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Accountant cleared at High Court after Twitter joke trial - July-27-12
Source: The Times - Law
A man found guilty of sending a menacing message after posting a joke on Twitter was cleared today at the High Court.
Paul Chambers, 28, was fined £385 and ordered to pay £600 costs at Doncaster Magistrates’ Court in May 2010 after being convicted of sending “a message of a menacing character”, contrary to the provisions of the 2003 Communications Act,
The accountant said that he sent the tweet to his 600 followers in a moment of frustration after Robin Hood airport in South Yorkshire was closed by snow in January 2010, and never thought that anyone would take his “silly joke” seriously.
It read: “Crap! Robin Hood Airport is closed. You’ve got a week and a bit to get your shit together, otherwise I’m blowing the airport sky high!”
But in November 2010 Crown Court judge Jacqueline Davies, sitting with two magistrates, dismissed his appeal, saying that the electronic communication was “clearly menacing” and that airport staff were sufficiently concerned to report it.
Today, the Lord Chief Justice, Lord Judge, sitting with Mr Justice Owen and Mr Justice Griffith Williams, said: “We have concluded that, on an objective assessment, the decision of the Crown Court that this ’tweet’ constituted or included a message of a menacing character was not open to it.
“On this basis, the appeal against conviction must be allowed.”
Mr Chambers had attracted celebrity support in his fight to clear his name and was flanked by the broadcaster Stephen Fry and Al Murray, the comdedian, at the start of his appeal.
Opening an attempt to overturn his conviction and sentence, John Cooper, QC, had told Lord Judge, Mr Justice Owen and Mr Justice Griffith Williams that the wrong legal tests had been applied.
He said that the message was tweeted to Mr Chambers’s followers. The relevant section of the Act was never intended by Parliament to deal with messages to the “world at large”, he added.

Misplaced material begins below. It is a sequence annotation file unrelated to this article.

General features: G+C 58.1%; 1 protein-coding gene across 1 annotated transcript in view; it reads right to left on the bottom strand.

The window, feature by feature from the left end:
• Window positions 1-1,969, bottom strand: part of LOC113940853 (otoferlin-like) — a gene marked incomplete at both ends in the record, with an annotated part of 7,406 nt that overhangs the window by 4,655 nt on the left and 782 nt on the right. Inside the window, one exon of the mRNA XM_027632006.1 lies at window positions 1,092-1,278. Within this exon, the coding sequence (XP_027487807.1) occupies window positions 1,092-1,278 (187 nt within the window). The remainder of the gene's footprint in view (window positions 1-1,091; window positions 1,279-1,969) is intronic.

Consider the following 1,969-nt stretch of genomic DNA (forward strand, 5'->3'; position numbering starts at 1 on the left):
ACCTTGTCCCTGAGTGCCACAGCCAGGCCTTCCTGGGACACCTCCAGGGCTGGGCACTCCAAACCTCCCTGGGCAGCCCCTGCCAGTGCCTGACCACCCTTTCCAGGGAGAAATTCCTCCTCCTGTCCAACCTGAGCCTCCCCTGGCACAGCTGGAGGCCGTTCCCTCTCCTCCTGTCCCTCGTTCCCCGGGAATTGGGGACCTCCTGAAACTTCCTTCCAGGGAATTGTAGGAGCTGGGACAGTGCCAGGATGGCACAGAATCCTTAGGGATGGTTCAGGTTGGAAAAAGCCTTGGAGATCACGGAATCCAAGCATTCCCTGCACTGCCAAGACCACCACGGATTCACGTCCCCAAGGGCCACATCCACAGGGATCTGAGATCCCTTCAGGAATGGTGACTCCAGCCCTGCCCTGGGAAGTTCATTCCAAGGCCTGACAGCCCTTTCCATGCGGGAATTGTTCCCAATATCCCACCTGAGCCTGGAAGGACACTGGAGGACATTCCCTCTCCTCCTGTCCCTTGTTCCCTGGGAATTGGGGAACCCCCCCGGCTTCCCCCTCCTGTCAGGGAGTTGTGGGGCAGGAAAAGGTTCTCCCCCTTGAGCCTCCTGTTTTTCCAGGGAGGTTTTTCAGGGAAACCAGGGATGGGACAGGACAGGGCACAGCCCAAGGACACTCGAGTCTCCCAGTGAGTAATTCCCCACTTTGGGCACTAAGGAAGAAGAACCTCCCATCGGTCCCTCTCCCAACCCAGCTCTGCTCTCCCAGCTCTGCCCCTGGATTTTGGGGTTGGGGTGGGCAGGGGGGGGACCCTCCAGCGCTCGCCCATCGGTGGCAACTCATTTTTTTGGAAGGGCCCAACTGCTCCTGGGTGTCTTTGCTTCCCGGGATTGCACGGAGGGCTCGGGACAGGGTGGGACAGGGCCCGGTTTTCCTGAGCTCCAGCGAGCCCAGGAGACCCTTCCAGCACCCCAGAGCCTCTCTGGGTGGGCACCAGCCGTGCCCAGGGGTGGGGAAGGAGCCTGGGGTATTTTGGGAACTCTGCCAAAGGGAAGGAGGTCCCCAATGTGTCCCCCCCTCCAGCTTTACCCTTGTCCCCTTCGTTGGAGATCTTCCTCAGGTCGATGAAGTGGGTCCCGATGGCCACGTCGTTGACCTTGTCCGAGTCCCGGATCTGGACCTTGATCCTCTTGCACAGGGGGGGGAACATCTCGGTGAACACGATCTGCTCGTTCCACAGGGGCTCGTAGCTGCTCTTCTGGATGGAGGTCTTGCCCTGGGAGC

The circumstances of the offence of a “menacing character” had a higher legal threshold than that of a “threatening character”. Nor were all threats menaces, Mr Cooper said.
To constitute a menace, the threat must be of such a nature that the mind of an “ordinary person of normal stability and courage” might be influenced.
The person sending the message must intend to threaten the person to whom the message was sent — in other words, it was a crime of specific intent.
Mr Chambers’s right to freedom of speech under the European Convention was engaged, he told the court.
Mr Cooper added that the 2003 Act did not “bite” as the social media platform involved was “a content service” and therefore outside the definition of both public electronic communication service and public electronic network.
Al Murray described the conviction as “monstrously unjust”.
He said: “He [Mr Chambers] made a passing remark to his followers, to his friends, to people who joined in with his way of looking at the world.
“It was found randomly by someone else and the law has, like one of those Python 10-tonne weights, dropped on top of him.
“The funniest thing is hearing it [the tweet] read out in court by a QC in his wig.
“Even when it’s said deadpan by a QC it’s funny,” he added. “It’s obviously a joke.”
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